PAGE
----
By Robert Reich
Jeff Bezos has blasted off into space, a week after Richard Branson went up. Another small step for billionaires.
Once upon a time, long long ago, people with names like John Glenn, Alan Shepard, Buzz Aldrin, and Sally Ride blasted into space. None was selected on the basis of income or wealth, but on skill and rigorous training. Their heroism – and we regarded them as national heroes – symbolized America’s technological prowess and egalitarianism.
I remember as a kid talking with other kids my age about becoming an astronaut. It was something any of us could aspire to if we had enough guts and gumption. The astronauts of that time came from middle-class and blue-collar families. They’d gone to public schools. They were like the rest of us, but their bravery and skill justified their status as national heroes.
The space program itself was quintessential American. In a way, it seemed as if all of us were going into space, risking our lives for the nation, and becoming the first to land on the moon. Yet our pride was not of the nativist variety. We won the space race because we had worked harder, longer, better. Our astronauts were backed by teams of scientists, aeronautical engineers, and aerospace workers who took great pride in their work, and we took pride in all of them. Again and again, we used the term “we” to describe the achievement, a common good.
Today’s space race could not be more different. Bezos, Branson, and Elon Musk, the third billionaire racing into space, aren’t “we.” There’s no common good in their achievement. They symbolize the extreme apex of wealth today, some of it gained by paying their workers rock-bottom wages and shutting out competitors. They’re closer to the robber barons of the first Gilded Age – Andrew Carnegie, Cornelius Vanderbilt, and John D. Rockefeller – whose conspicuous fortunes were founded on wage suppression, union-busting, and monopolization, and whose toys were the first motor cars and airplanes. The new space venturers are not backed by widely-celebrated teams of scientists, engineers, and workers. There is no collective pride in their achievement.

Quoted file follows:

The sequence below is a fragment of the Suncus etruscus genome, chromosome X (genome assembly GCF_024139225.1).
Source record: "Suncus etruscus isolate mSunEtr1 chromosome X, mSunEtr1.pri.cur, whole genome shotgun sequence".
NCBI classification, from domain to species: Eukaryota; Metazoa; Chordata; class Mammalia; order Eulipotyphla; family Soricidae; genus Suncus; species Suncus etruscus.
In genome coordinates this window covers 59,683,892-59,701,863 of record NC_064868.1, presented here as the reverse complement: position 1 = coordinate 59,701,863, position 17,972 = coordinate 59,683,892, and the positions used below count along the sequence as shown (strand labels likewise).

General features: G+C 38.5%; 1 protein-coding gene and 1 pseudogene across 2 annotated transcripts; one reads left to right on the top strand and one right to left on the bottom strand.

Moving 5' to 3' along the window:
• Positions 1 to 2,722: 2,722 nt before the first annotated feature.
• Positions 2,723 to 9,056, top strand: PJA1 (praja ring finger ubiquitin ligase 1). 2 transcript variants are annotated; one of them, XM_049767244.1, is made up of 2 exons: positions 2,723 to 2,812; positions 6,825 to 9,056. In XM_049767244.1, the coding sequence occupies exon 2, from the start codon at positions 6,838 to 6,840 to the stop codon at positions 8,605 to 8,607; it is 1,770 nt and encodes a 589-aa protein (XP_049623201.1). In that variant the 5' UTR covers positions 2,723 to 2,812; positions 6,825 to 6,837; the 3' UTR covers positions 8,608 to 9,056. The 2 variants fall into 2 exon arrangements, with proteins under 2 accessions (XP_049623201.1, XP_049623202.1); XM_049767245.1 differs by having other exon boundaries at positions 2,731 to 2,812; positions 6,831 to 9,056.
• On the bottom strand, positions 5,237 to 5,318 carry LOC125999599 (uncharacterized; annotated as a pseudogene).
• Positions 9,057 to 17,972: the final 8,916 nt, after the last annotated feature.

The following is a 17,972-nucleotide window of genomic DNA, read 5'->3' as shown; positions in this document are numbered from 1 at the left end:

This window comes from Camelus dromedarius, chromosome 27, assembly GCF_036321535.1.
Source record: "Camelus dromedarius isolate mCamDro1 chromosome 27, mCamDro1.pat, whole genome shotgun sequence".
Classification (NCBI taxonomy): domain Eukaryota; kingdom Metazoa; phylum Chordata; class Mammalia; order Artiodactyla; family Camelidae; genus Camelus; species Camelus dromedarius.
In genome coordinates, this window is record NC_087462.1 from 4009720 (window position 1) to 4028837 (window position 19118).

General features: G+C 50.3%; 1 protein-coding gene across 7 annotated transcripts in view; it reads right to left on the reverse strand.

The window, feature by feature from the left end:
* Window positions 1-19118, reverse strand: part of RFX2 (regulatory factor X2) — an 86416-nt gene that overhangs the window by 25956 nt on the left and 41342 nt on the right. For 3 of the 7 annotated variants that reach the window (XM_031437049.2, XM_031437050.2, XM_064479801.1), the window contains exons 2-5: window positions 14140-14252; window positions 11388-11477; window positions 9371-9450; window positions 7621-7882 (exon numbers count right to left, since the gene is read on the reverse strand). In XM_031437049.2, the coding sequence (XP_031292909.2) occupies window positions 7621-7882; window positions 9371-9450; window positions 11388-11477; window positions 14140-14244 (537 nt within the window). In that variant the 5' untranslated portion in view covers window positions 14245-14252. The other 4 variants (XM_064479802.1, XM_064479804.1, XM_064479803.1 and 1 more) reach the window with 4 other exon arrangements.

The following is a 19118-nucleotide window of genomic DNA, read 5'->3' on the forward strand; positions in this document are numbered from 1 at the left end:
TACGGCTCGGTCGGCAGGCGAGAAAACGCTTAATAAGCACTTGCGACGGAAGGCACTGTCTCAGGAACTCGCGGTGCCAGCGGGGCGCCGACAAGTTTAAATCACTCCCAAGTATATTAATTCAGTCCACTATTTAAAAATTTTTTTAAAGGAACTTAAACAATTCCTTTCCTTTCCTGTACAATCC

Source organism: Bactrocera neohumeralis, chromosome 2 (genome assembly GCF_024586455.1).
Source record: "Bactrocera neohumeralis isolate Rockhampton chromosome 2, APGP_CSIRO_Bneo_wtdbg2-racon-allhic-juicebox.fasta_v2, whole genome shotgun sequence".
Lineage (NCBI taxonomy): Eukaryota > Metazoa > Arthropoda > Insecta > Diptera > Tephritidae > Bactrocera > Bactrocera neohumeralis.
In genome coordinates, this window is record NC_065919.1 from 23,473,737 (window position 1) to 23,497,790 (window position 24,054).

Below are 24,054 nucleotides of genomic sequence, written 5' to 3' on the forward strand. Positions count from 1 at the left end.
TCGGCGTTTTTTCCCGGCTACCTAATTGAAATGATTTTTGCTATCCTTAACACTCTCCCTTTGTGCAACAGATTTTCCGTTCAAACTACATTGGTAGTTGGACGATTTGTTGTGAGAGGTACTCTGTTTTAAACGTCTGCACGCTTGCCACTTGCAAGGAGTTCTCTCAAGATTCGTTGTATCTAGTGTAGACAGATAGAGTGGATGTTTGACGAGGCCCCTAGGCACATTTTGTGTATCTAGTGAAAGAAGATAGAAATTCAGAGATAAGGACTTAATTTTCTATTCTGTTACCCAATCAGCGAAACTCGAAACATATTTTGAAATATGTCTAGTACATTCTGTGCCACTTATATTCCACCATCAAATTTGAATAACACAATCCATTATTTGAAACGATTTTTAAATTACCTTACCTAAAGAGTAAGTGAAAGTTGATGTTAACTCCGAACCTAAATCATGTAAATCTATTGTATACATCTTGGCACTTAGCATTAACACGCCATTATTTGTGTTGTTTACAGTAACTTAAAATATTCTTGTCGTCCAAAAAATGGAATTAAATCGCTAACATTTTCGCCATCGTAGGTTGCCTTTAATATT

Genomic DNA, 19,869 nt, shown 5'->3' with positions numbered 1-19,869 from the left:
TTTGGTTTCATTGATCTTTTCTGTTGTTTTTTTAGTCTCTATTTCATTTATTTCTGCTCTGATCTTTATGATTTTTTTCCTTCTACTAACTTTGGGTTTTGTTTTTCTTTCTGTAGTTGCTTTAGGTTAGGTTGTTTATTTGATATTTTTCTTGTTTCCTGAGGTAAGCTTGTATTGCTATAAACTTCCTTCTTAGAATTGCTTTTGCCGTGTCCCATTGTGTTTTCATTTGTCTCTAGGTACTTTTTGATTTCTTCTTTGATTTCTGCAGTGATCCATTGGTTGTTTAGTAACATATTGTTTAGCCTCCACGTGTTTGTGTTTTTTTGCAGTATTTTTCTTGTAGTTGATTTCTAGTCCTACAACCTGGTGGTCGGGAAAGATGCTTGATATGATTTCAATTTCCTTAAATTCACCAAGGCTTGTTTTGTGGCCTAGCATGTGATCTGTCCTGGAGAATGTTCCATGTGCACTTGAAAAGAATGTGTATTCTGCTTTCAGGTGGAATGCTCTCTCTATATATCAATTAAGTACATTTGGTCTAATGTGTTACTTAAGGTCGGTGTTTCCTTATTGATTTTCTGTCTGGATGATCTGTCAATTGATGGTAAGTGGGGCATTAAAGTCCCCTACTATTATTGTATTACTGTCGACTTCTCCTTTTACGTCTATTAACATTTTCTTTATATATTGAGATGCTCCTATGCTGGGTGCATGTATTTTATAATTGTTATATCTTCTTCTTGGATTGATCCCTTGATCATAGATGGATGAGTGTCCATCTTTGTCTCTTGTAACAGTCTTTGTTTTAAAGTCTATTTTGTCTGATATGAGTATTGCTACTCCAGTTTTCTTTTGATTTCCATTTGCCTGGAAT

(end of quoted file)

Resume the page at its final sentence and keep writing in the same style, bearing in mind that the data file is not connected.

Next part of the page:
When Branson came down to earth last week, the New York Times wrote admiringly that “billionaire entrepreneurs are risking injury or death to fulfill their childhood aspirations — and advance the goal of making human spaceflight unexceptional.” And it quoted Eric Anderson, chairman of Space Adventures Limited, a company that charters launches to orbit, saying “They’re putting their money where their mouth is, and they’re putting their body where their money is. That’s impressive, frankly.”
Rubbish. If Branson, Bezos, and Musk – or Eric Anderson, for that matter – are advancing anything or anyone, it’s the prospect of making boatloads of money by selling future seats to other people able and willing to pay huge sums for the thrill. At a time when America and the world face existential crises ranging from climate change to raging inequality to deathly pandemics, these ventures into space aren’t impressive, frankly.
If some kids today are inspired by Branson, Bezos, and Musk, the inspiration is more about accumulating money and power than making the nation proud, more about propelling themselves forward than propelling America or the world forward. Sure, it takes some bravery to belt yourself into a rocket next to a few other billionaires who have paid tens of millions for the privilege, but that doesn’t come close to heroism.
We’ve privatized almost everything else, but no one can privatize heroism.